Chapter VI - June

Judge Briscoe smiled grimly and leaned on his shot-gun in the moonlight by the veranda. He and William Todd had been trampling down the elder-bushes, and returning to the house, found Minnie alone on the porch. "Safe?" he said to his daughter, who turned an anxious face upon him. "They'll be safe enough now, and in our garden."

"Maybe I oughtn't to have let them go," she returned, nervously.

"Pooh! They're all right; that scalawag's half-way to Six-Cross-Roads by this time, isn't he, William?"

"He tuck up the fence like a scared rabbit," Mr. Todd responded, looking into his hat to avoid meeting the eyes of the lady. "I didn't have no call to toller, and he knowed how to run, I reckon. Time Mr. Harkless come out the yard again, he was near out o' sight, and we see him take across the road to the wedge-woods, near half-a-mile up. Somebody else with him then --looked like a kid. Must 'a' cut acrost the field to join him. They're fur enough towards home by this."

"Did Miss Helen shake hands with you four or five times?" asked Briscoe, chuckling.

"No. Why?"

"Because Harkless did. My hand aches, and I guess William's does, too; he nearly shook our arms off when we told him he'd been a fool. Seemed to do him good. I told him he ought to hire somebody to take a shot at him every morning before breakfast--not that it's any joking matter," the old gentleman finished, thoughtfully.

"I should say not," said William, with a deep frown and a jerk of his head toward the rear of the house. "He jokes about it enough. Wouldn't even promise to carry a gun after this. Said he wouldn't know how to use it. Never shot one off since he was a boy, on the Fourth of July. This is the third time he's be'n shot at this year, but he says the others was at a-- a--what'd he call it?"

"'A merely complimentary range,'" Briscoe supplied. He handed William a cigar and bit the end off another himself. "Minnie, you better go in the house and read, I expect--unless you want to go down the creek and join those folks."

"Me!" she responded. "I know when to stay away, I guess. Do go and put that terrible gun up."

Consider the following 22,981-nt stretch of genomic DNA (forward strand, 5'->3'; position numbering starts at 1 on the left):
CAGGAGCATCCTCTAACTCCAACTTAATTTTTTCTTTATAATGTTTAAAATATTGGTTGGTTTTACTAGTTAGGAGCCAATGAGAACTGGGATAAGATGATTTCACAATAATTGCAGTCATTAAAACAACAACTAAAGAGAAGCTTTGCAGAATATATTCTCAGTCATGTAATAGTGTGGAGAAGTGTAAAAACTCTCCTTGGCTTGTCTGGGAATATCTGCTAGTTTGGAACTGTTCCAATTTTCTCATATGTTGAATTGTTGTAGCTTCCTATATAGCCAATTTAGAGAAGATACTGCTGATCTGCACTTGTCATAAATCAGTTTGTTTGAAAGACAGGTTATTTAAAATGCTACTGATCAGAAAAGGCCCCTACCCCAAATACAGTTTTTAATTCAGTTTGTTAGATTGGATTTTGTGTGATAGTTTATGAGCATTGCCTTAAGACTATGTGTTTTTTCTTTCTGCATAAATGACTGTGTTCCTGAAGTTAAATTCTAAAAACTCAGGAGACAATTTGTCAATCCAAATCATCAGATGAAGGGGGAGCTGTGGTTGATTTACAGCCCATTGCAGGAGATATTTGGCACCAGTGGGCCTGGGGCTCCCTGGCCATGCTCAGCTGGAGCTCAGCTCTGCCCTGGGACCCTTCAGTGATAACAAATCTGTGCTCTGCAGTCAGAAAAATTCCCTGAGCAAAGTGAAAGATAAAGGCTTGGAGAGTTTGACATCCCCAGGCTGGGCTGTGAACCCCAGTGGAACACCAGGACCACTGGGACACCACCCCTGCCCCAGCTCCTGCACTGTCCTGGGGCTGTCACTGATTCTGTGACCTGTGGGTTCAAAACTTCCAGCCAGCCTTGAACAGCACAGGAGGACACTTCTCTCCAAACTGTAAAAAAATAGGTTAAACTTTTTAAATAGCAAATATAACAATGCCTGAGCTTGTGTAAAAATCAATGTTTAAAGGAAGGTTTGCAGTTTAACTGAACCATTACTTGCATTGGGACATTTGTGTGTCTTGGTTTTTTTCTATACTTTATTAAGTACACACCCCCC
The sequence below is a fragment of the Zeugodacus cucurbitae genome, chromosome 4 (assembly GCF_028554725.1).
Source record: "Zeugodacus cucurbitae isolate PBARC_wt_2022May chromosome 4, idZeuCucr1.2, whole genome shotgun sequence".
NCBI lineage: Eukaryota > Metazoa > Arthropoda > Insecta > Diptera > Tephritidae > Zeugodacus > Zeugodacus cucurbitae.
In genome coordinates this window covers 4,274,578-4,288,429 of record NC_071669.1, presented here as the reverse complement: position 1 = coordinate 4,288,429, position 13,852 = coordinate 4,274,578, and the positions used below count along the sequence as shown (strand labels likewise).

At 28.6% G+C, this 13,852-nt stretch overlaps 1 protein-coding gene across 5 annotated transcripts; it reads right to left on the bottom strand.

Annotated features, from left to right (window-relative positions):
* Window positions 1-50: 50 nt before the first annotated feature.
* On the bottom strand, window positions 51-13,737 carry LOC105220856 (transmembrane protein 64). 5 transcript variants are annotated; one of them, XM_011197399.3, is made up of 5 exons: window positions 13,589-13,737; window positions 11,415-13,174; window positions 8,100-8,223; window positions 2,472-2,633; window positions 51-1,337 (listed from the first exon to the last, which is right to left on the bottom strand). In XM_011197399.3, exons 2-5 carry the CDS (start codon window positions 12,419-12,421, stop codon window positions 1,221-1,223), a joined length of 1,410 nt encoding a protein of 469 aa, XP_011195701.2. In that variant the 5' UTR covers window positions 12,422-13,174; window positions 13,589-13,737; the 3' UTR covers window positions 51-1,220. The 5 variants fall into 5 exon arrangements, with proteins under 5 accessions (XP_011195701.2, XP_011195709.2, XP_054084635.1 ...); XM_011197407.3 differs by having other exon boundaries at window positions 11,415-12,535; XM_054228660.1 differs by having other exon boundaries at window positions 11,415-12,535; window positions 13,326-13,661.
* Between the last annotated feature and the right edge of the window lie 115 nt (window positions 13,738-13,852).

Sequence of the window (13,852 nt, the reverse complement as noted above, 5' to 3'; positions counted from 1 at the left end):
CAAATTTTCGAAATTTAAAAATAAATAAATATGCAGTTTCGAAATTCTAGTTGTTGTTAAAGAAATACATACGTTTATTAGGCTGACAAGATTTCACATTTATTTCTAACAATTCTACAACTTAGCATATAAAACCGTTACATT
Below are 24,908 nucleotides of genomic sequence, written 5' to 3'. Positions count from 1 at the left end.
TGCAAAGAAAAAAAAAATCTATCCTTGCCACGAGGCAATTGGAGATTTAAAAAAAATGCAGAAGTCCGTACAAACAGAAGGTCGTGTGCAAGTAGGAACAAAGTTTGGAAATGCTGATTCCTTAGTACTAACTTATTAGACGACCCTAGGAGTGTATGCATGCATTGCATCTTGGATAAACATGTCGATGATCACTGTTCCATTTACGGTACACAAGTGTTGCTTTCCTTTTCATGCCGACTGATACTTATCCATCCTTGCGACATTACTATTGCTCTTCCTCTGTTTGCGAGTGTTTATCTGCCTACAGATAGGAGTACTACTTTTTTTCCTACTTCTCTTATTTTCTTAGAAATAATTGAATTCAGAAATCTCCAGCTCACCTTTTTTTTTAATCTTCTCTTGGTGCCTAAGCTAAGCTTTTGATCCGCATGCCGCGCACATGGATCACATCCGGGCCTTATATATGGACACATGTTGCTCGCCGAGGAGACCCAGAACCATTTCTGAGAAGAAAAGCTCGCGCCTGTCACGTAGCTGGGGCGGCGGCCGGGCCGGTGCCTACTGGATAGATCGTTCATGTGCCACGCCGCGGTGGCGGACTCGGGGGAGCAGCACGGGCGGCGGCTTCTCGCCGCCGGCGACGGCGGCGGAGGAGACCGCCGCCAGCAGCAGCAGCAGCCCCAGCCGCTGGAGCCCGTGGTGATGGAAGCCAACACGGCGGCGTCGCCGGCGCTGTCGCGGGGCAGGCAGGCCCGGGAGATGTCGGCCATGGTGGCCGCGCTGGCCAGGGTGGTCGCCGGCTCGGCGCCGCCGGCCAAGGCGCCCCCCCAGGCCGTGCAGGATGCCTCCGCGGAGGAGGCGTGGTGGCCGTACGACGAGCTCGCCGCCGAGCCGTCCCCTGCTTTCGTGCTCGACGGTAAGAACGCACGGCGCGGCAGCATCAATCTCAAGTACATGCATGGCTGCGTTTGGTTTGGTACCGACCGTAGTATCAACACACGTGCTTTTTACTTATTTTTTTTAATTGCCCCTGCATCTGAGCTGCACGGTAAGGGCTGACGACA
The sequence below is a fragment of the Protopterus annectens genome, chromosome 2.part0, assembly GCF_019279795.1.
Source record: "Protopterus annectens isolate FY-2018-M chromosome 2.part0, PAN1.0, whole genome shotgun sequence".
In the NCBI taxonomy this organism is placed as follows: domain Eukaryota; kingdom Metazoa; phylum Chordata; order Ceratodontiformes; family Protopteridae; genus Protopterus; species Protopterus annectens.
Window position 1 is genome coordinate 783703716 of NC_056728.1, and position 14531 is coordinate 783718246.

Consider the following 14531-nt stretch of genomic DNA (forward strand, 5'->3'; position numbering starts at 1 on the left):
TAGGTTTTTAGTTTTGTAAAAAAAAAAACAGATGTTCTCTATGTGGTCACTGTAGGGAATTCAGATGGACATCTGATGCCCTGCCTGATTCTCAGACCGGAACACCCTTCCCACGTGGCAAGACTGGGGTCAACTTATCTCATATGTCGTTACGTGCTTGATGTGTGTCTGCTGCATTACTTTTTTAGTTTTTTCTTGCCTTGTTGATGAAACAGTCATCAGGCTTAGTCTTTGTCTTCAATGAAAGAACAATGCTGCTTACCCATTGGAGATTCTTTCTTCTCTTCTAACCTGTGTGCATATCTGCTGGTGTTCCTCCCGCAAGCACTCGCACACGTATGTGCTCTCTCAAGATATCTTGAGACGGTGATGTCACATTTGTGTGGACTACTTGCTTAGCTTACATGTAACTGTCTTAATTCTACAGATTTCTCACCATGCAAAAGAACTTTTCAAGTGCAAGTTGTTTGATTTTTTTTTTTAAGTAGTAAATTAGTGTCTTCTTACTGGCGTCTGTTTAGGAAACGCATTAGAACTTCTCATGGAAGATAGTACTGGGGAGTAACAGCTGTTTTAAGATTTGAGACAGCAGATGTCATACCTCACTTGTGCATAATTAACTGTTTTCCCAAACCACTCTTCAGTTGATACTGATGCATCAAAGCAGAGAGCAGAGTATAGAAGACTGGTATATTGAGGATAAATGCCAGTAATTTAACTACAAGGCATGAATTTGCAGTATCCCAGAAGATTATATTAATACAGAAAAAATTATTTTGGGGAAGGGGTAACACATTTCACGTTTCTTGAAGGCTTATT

"No," said Briscoe, lighting his cigar, deliberately. "It's all safe; there's no question of that; but maybe William and I better go out and take a smoke in the orchard as long as they stay down at the creek."

In the garden, shafts of white light pierced the bordering trees and fell where June roses lifted their heads to breathe the mild night breeze, and here, through summer spells, the editor of the "Herald" and the lady who had run to him at the pasture bars strolled down a path trembling with shadows to where the shallow creek tinkled over the pebbles. They walked slowly, with an air of being well-accustomed friends and comrades, and for some reason it did not strike either of them as unnatural or extraordinary. They came to a bench on the bank, and he made a great fuss dusting the seat for her with his black slouch hat. Then he regretted the hat--it was a shabby old hat of a Carlow County fashion.

It was a long bench, and he seated himself rather remotely toward the end opposite her, suddenly realizing that he had walked very close to her, coming down the narrow garden path. Neither knew that neither had spoken since they left the veranda; and it had taken them a long time to come through the little orchard and the garden. She rested her chin on her hand, leaning forward and looking steadily at the creek. Her laughter had quite gone; her attitude seemed a little wistful and a little sad. He noted that her hair curled over her brow in a way he had not pictured in the lady of his dreams; this was so much lovelier. He did not care for tall girls; he had not cared for them for almost half an hour. It was so much more beautiful to be dainty and small and piquant. He had no notion that he was sighing in a way that would have put a furnace to shame, but he turned his eyes from her because he feared that if he looked longer he might blurt out some speech about her beauty. His glance rested on the bank; but its diameter included the edge of her white skirt and the tip of a little, white, high-heeled slipper that peeped out beneath it; and he had to look away from that, too, to keep from telling her that he meant to advocate a law compelling all women to wear crisp, white gowns and white slippers on moonlight nights.

She picked a long spear of grass from the turf before her, twisted it absently in her fingers, then turned to him slowly. Her lips parted as if to speak. Then she turned away again. The action was so odd, and somehow, as she did it, so adorable, and the preserved silence was such a bond between them, that for his life he could not have helped moving half-way up the bench toward her.

"What is it?" he asked; and he spoke in a whisper he might have used at the bedside of a dying friend. He would not have laughed if he had known he did so. She twisted the spear of grass into a little ball and threw it at a stone in the water before she answered.